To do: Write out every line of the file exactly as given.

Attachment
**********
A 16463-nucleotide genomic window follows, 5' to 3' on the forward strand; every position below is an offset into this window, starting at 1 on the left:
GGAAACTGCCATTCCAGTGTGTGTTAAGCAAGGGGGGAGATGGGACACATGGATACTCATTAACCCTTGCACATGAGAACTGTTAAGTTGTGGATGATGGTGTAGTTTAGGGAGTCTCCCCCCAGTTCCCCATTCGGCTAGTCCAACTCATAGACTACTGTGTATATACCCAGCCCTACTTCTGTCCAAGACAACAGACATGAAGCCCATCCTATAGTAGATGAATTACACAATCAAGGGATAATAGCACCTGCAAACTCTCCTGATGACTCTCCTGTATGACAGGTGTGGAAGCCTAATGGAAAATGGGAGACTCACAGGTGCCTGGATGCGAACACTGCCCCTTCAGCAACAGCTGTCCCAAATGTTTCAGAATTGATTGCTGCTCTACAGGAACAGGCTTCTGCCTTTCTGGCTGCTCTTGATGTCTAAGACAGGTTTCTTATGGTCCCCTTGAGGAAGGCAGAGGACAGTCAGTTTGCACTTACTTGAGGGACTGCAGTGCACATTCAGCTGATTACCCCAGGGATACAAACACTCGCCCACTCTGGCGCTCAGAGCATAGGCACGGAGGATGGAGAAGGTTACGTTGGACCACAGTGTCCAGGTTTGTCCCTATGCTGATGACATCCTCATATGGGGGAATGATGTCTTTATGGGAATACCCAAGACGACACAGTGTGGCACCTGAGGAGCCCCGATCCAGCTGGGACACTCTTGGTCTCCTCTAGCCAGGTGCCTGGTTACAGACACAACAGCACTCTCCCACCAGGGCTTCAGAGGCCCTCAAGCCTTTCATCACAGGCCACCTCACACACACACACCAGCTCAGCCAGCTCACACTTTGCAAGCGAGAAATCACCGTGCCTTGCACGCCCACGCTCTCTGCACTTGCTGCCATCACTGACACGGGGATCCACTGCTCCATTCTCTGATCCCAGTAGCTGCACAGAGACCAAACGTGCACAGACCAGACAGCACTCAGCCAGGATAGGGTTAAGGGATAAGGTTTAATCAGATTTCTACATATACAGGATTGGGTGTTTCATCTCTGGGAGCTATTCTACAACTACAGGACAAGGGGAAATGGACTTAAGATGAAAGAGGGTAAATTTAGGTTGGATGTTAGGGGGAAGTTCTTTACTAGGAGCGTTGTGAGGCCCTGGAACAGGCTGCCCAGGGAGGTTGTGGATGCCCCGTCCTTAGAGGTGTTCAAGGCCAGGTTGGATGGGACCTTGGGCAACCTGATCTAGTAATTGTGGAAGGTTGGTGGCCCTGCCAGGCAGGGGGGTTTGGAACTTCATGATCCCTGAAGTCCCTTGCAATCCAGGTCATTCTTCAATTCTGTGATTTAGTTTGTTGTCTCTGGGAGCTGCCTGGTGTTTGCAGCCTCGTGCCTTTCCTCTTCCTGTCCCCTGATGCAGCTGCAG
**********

A 16463-nucleotide genomic window follows, 5' to 3' on the forward strand; every position below is an offset into this window, starting at 1 on the left:
GGAAACTGCCATTCCAGTGTGTGTTAAGCAAGGGGGGAGATGGGACACATGGATACTCATTAACCCTTGCACATGAGAACTGTTAAGTTGTGGATGATGGTGTAGTTTAGGGAGTCTCCCCCCAGTTCCCCATTCGGCTAGTCCAACTCATAGACTACTGTGTATATACCCAGCCCTACTTCTGTCCAAGACAACAGACATGAAGCCCATCCTATAGTAGATGAATTACACAATCAAGGGATAATAGCACCTGCAAACTCTCCTGATGACTCTCCTGTATGACAGGTGTGGAAGCCTAATGGAAAATGGGAGACTCACAGGTGCCTGGATGCGAACACTGCCCCTTCAGCAACAGCTGTCCCAAATGTTTCAGAATTGATTGCTGCTCTACAGGAACAGGCTTCTGCCTTTCTGGCTGCTCTTGATGTCTAAGACAGGTTTCTTATGGTCCCCTTGAGGAAGGCAGAGGACAGTCAGTTTGCACTTACTTGAGGGACTGCAGTGCACATTCAGCTGATTACCCCAGGGATACAAACACTCGCCCACTCTGGCGCTCAGAGCATAGGCACGGAGGATGGAGAAGGTTACGTTGGACCACAGTGTCCAGGTTTGTCCCTATGCTGATGACATCCTCATATGGGGGAATGATGTCTTTATGGGAATACCCAAGACGACACAGTGTGGCACCTGAGGAGCCCCGATCCAGCTGGGACACTCTTGGTCTCCTCTAGCCAGGTGCCTGGTTACAGACACAACAGCACTCTCCCACCAGGGCTTCAGAGGCCCTCAAGCCTTTCATCACAGGCCACCTCACACACACACACCAGCTCAGCCAGCTCACACTTTGCAAGCGAGAAATCACCGTGCCTTGCACGCCCACGCTCTCTGCACTTGCTGCCATCACTGACACGGGGATCCACTGCTCCATTCTCTGATCCCAGTAGCTGCACAGAGACCAAACGTGCACAGACCAGACAGCACTCAGCCAGGATAGGGTTAAGGGATAAGGTTTAATCAGATTTCTACATATACAGGATTGGGTGTTTCATCTCTGGGAGCTATTCTACAACTACAGGACAAGGGGAAATGGACTTAAGATGAAAGAGGGTAAATTTAGGTTGGATGTTAGGGGGAAGTTCTTTACTAGGAGCGTTGTGAGGCCCTGGAACAGGCTGCCCAGGGAGGTTGTGGATGCCCCGTCCTTAGAGGTGTTCAAGGCCAGGTTGGATGGGACCTTGGGCAACCTGATCTAGTAATTGTGGAAGGTTGGTGGCCCTGCCAGGCAGGGGGGTTTGGAACTTCATGATCCCTGAAGTCCCTTGCAATCCAGGTCATTCTTCAATTCTGTGATTTAGTTTGTTGTCTCTGGGAGCTGCCTGGTGTTTGCAGCCTCGTGCCTTTCCTCTTCCTGTCCCCTGATGCAGCTGCAG